Twist in Land Bank scandal

The Ministry of Agriculture and Land Affairs has taken out an advertisement in Business Day denying five Bank board members were fired because of irresponsible lending to their friends and misappropriation of up to R1 billion. This follows a report by the SABC that chairperson Lungile Mazwai and directors Litha Nyhonyha, Charles Davies, Raisibe Morathi and Moira Tlhagale were fired.

Issue date: 30 November 2007

The Ministry of Agriculture and Land Affairs has taken out an advertisement in Business Day denying five Bank board members were fired because of irresponsible lending to their friends and misappropriation of up to R1 billion. This follows a report by the SABC that chairperson Lungile Mazwai and directors Litha Nyhonyha, Charles Davies, Raisibe Morathi and Moira Tlhagale were fired.

“All of these [statements] are blatantly incorrect,” says Godfrey Mdhluli, spokesperson for land and agriculture minister Lulama Xingwana. Mdhluli points out none of the board members listed in the SABC report had been implicated in the forensic audit. Some had offered to resign and others were asked to step down as part of a Cabinet recommendation to restructure the Land Bank board and review executive and non-executive appointments. It is not clear why board members not fingered by the audit, including Mazwai, were asked to step down.

 The ministry also refuted reports that the bank’s head of Treasury, Makgale Gwangwa, had been implicated in the audit and suspended from duty. “The same applies to Ms Kumenderi Pillay, senior finance manager, who recently resigned.” H owever, there was “reasonable belief” that transactions worth over R900 million, authorised by management without board or ministry approval, included “some level of misappropriation of funds by management”. The ministry has not confirmed which senior managers implicated would face criminal charges, but they are believed to include former CEO Alan Mukoki, who has strenuously denied wrongdoing, claiming all loan decisions followed due process. He says loans for golf estates offered higher returns, and would have enabled the bank to fund its development mandate. Loans under suspicion include over R300 million to Amber Mountain Investments for equestrian estate Seaton Delaval on the KZN North Coast, a R7,5 million loan to Nulane for land to develop a golf estate near Midrand, Gauteng, and loans totalling R770 million to Ushukela Milling, owned by Patrick Sokhela, part of which was used to buy his AmaZulu soccer team PSL status.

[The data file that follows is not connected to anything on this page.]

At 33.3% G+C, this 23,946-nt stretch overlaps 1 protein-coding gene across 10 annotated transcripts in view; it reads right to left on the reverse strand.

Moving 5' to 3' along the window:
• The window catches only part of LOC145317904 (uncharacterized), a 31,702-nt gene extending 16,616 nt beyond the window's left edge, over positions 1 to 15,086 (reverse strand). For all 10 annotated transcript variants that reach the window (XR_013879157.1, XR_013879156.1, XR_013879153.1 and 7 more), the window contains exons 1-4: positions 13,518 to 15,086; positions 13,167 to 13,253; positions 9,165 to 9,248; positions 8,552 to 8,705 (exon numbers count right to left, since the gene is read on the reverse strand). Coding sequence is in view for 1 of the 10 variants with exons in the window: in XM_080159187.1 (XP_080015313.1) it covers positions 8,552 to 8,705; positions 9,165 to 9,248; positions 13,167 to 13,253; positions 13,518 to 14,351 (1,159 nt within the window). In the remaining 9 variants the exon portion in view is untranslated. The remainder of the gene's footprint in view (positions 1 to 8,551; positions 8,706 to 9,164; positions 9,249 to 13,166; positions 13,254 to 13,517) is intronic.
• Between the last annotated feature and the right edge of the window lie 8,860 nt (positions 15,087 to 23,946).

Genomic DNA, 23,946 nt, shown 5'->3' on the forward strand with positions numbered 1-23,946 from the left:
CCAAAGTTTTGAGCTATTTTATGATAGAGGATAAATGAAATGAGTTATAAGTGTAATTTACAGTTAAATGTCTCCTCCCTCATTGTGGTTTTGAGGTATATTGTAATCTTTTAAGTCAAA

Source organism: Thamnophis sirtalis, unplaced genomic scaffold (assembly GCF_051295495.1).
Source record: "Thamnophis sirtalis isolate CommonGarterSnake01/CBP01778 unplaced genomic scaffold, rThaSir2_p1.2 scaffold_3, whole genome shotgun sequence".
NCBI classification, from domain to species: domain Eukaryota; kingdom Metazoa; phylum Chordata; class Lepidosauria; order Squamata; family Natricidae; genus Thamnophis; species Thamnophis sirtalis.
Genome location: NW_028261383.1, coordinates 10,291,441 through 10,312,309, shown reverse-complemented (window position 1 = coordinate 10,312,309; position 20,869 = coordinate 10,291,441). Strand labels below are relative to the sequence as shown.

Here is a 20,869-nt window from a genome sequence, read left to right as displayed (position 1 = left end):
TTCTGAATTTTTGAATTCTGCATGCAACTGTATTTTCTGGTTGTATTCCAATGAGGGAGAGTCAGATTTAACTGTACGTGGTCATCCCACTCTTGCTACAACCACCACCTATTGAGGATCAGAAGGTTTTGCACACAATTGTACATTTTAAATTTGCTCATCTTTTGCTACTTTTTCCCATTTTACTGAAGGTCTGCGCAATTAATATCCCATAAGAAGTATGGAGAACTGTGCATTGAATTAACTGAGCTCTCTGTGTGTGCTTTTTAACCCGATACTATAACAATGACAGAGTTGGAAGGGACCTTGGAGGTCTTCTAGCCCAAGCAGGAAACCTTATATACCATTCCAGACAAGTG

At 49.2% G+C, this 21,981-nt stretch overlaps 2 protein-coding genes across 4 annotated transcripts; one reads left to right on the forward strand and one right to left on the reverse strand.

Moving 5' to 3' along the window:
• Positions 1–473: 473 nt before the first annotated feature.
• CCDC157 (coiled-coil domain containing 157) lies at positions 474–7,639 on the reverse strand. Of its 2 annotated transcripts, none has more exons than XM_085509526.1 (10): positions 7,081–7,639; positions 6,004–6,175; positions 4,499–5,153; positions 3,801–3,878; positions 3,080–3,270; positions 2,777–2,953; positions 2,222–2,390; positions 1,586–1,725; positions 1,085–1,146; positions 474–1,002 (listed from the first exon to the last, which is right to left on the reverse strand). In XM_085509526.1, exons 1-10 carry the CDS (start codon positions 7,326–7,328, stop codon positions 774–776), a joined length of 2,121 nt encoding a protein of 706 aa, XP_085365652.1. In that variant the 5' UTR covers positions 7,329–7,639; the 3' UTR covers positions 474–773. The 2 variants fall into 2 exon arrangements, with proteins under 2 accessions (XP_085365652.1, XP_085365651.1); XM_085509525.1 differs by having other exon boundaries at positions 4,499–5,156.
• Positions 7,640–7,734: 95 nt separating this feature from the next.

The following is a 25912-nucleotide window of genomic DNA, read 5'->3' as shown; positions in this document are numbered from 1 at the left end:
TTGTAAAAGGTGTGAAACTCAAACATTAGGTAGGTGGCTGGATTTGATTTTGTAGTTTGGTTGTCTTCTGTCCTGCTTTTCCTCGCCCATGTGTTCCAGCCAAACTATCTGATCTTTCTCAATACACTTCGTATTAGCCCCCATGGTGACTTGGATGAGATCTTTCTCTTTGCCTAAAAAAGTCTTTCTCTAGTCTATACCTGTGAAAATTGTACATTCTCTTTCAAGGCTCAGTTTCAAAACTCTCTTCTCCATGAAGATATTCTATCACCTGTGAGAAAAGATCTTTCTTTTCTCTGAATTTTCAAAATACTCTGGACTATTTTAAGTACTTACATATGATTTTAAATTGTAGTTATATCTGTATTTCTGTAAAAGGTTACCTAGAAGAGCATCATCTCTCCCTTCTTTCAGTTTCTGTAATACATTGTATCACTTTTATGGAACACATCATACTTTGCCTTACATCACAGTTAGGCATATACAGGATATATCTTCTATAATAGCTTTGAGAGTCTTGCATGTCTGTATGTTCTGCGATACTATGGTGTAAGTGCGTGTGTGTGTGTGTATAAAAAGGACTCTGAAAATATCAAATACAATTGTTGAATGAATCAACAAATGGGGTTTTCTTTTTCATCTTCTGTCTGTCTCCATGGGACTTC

Amber Mountain director Abe Maduna is reportedly a close associate of Mukoki’s. Registrar of Companies records show he is also a director of Nulane, together with the of the Development Bank of Southern Africa, Paul Baloyi, also reportedly an associate of Mukoki’s. Farmer’s Weekly is investigating claims that senior executives were bribed to approve loans and issue fraudulent guarantees, and that undeclared interests were held through third parties in companies benefiting from Bank loans. – Stephan Hofstätter